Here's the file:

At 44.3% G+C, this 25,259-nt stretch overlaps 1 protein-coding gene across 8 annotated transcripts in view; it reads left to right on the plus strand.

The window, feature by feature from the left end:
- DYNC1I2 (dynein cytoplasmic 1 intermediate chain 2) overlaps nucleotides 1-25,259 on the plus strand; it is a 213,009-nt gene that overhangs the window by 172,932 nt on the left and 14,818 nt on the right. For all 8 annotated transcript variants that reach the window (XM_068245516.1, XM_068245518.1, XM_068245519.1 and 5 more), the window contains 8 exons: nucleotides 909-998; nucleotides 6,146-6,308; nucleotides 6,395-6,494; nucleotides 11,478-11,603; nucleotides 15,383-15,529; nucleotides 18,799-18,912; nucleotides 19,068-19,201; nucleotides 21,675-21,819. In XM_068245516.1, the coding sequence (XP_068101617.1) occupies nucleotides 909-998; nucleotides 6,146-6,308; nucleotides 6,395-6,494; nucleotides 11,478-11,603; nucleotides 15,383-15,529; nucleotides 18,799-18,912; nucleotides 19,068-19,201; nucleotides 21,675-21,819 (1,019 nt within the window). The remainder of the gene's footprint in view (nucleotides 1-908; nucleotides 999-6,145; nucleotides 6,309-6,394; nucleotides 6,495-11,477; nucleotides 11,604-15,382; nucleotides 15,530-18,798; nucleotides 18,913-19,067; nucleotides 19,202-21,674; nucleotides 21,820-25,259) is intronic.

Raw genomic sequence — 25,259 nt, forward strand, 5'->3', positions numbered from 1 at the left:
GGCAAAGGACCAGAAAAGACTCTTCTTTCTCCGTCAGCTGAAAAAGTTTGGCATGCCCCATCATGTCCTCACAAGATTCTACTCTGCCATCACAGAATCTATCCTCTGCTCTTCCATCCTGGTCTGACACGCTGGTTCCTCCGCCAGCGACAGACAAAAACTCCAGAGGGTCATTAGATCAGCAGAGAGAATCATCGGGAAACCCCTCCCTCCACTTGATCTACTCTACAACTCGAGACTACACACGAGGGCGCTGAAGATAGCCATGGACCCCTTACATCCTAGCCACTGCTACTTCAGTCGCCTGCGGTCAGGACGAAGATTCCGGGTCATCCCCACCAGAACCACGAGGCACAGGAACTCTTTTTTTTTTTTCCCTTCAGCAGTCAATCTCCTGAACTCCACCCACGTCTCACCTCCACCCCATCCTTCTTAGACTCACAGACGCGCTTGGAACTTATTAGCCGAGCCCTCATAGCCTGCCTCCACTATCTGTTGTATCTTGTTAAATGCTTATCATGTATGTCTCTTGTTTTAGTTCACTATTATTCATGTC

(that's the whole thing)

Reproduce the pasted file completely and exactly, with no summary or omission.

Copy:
At 44.3% G+C, this 25,259-nt stretch overlaps 1 protein-coding gene across 8 annotated transcripts in view; it reads left to right on the plus strand.

The window, feature by feature from the left end:
- DYNC1I2 (dynein cytoplasmic 1 intermediate chain 2) overlaps nucleotides 1-25,259 on the plus strand; it is a 213,009-nt gene that overhangs the window by 172,932 nt on the left and 14,818 nt on the right. For all 8 annotated transcript variants that reach the window (XM_068245516.1, XM_068245518.1, XM_068245519.1 and 5 more), the window contains 8 exons: nucleotides 909-998; nucleotides 6,146-6,308; nucleotides 6,395-6,494; nucleotides 11,478-11,603; nucleotides 15,383-15,529; nucleotides 18,799-18,912; nucleotides 19,068-19,201; nucleotides 21,675-21,819. In XM_068245516.1, the coding sequence (XP_068101617.1) occupies nucleotides 909-998; nucleotides 6,146-6,308; nucleotides 6,395-6,494; nucleotides 11,478-11,603; nucleotides 15,383-15,529; nucleotides 18,799-18,912; nucleotides 19,068-19,201; nucleotides 21,675-21,819 (1,019 nt within the window). The remainder of the gene's footprint in view (nucleotides 1-908; nucleotides 999-6,145; nucleotides 6,309-6,394; nucleotides 6,495-11,477; nucleotides 11,604-15,382; nucleotides 15,530-18,798; nucleotides 18,913-19,067; nucleotides 19,202-21,674; nucleotides 21,820-25,259) is intronic.

Raw genomic sequence — 25,259 nt, forward strand, 5'->3', positions numbered from 1 at the left:
GGCAAAGGACCAGAAAAGACTCTTCTTTCTCCGTCAGCTGAAAAAGTTTGGCATGCCCCATCATGTCCTCACAAGATTCTACTCTGCCATCACAGAATCTATCCTCTGCTCTTCCATCCTGGTCTGACACGCTGGTTCCTCCGCCAGCGACAGACAAAAACTCCAGAGGGTCATTAGATCAGCAGAGAGAATCATCGGGAAACCCCTCCCTCCACTTGATCTACTCTACAACTCGAGACTACACACGAGGGCGCTGAAGATAGCCATGGACCCCTTACATCCTAGCCACTGCTACTTCAGTCGCCTGCGGTCAGGACGAAGATTCCGGGTCATCCCCACCAGAACCACGAGGCACAGGAACTCTTTTTTTTTTTTCCCTTCAGCAGTCAATCTCCTGAACTCCACCCACGTCTCACCTCCACCCCATCCTTCTTAGACTCACAGACGCGCTTGGAACTTATTAGCCGAGCCCTCATAGCCTGCCTCCACTATCTGTTGTATCTTGTTAAATGCTTATCATGTATGTCTCTTGTTTTAGTTCACTATTATTCATGTC